The Sensuous Swiss Seduce New Brunswick

Although retired since 2014, I still relish opportunities to teach, write, and share opinions.
The State Theatre of New Jersey (the STNJ) presented the Zurich Chamber Orchestra on March 21 at its renovated home in New Brunswick, NJ. 
Beginning a new era, the venue has apparently dispensed with paper programs, relying instead on the fact that everyone now owns a state-of-the-art smart phone which has a Q-Code reader to access that event’s program. 
For those of us without such a device, or still owning a device from a few years ago without such a utility, we were directed to text a number, and enter PROGRAM to access the information online. Luckily, for those with neither, Daniel Hope, the esteemed violin soloist, Music Director, and leader of the orchestra, introduced each piece played that evening via short, engaging introductions using a microphone from the stage. 
The STNJ has been beautifully renovated, and the stage is a handsome, heavily wood-paneled affair which provides a rich, warm acoustic. The deep, moody sounds from this string orchestra may have disarmed many at first, but eventually became soothing, an alternative sound to the bright acoustic to which audiences hereabouts have become accustomed. The large orchestra filled the stage, and left nothing to be desired in toanal beauty or mastery of technique.
The program relied upon Mr. Hope’s violin playing, and splendid it was, focusing on a ravishing arrangement of Sir Ralph Vaughan Williams’ The Lark Ascending, a newly-discovered Mendelssohn violin Concerto in D Minor, MWV 03, a modern piece by a living composer, and the renowned classic Serenade for Strings by Tchaikovsky. 
Sir Edward Elgar’s Introduction and Allegro began the evening beautifully, if a bit bombastically. Being from the UK, Mr. Hope favored British composers. Next was a ravishingly-played arrangement for string orchestra by Sir Ralph Vaughan Williams, The Lark Ascending. It was filled with perfect melody impeccably played. Indeed, Mr. Hope appears to possess complete mastery over his Guarneri violin even after decades of international stardom. The chamber orchestra played in kind, with gorgeous sound and complete mastery.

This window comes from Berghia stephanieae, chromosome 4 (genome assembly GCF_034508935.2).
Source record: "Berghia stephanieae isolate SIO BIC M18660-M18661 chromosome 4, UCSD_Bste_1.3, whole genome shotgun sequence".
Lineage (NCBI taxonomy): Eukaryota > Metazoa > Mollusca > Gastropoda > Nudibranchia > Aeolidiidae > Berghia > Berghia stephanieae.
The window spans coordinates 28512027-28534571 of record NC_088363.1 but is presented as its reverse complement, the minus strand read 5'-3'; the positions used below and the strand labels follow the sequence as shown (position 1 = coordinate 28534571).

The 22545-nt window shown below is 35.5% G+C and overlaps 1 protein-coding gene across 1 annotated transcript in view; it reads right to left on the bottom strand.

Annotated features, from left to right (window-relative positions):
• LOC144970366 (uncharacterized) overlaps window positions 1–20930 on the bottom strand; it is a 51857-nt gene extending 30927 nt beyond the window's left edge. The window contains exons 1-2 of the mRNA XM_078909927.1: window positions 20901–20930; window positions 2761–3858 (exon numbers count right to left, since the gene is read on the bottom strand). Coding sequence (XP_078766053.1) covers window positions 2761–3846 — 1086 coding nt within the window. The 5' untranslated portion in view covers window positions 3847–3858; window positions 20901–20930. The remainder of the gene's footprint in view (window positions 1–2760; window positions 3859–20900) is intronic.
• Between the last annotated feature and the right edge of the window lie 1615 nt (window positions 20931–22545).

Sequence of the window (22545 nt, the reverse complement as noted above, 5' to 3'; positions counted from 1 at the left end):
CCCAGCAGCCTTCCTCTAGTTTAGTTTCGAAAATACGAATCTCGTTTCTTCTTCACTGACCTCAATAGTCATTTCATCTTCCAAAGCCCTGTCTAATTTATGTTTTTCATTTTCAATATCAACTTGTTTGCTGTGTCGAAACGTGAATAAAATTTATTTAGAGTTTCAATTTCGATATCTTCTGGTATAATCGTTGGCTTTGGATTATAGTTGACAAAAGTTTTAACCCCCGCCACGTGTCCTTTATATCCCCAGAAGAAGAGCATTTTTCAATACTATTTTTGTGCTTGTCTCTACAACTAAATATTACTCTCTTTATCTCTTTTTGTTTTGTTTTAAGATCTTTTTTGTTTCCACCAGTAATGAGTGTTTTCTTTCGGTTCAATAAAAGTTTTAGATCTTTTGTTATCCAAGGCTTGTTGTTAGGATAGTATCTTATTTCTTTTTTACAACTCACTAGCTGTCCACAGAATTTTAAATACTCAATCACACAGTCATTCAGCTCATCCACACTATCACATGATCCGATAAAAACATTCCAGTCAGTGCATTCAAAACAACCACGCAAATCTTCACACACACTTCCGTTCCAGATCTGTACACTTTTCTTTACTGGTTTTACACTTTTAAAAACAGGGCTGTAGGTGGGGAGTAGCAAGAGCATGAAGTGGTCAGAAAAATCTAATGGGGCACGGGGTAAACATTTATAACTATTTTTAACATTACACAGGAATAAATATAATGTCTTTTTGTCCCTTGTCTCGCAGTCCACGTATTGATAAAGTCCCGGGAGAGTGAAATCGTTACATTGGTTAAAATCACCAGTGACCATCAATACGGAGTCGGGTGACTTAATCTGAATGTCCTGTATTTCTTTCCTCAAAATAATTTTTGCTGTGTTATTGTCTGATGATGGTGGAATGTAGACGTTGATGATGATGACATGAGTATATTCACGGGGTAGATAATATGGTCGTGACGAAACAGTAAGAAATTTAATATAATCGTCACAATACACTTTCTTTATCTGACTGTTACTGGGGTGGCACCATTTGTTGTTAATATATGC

The program continued with Mendelssohn’s Violin Concerto in D Minor, newly discovered and first played by Yehudi Menuhin in 1952. Mr. Hope thrilled the hall with his virtuosity in the sparkling piece. The orchestra accompanied in kind.
The second half of the evening offered a modern work by Valentin Silvestrov, “Waltz of the Moment,” from his Silent Music. Daniel Hope informed us that he was set to record this piece in Ukraine, but the war cancelled that, and we were poignantly reminded of the unprovoked genocide inflicted upon Ukraine by Russia.
Mr. Hope informed us via introduction to Serenade for Strings that the notoriously sensitive to criticism composer actually was happy with his work. Beautifully realized by the strings onstage, it was impossible for those present not to be swept up into its enveloping aura. This piece ended the program, but audience acclaim recalled the ensemble twice, and they generously gifted us with encores by Copeland and Bernstein. 
All told, a brilliant concert by the Zurich Chamber Orchestra and its leader, Daniel Hope. 
The State Theatre of New Jersey (STNJ) is located at 15 Livingston Avenue, New Brunswick, NJ. It has a season filled with events as varied as Patti LuPone, comedians, pop singers, and symphony orchestras. For information:

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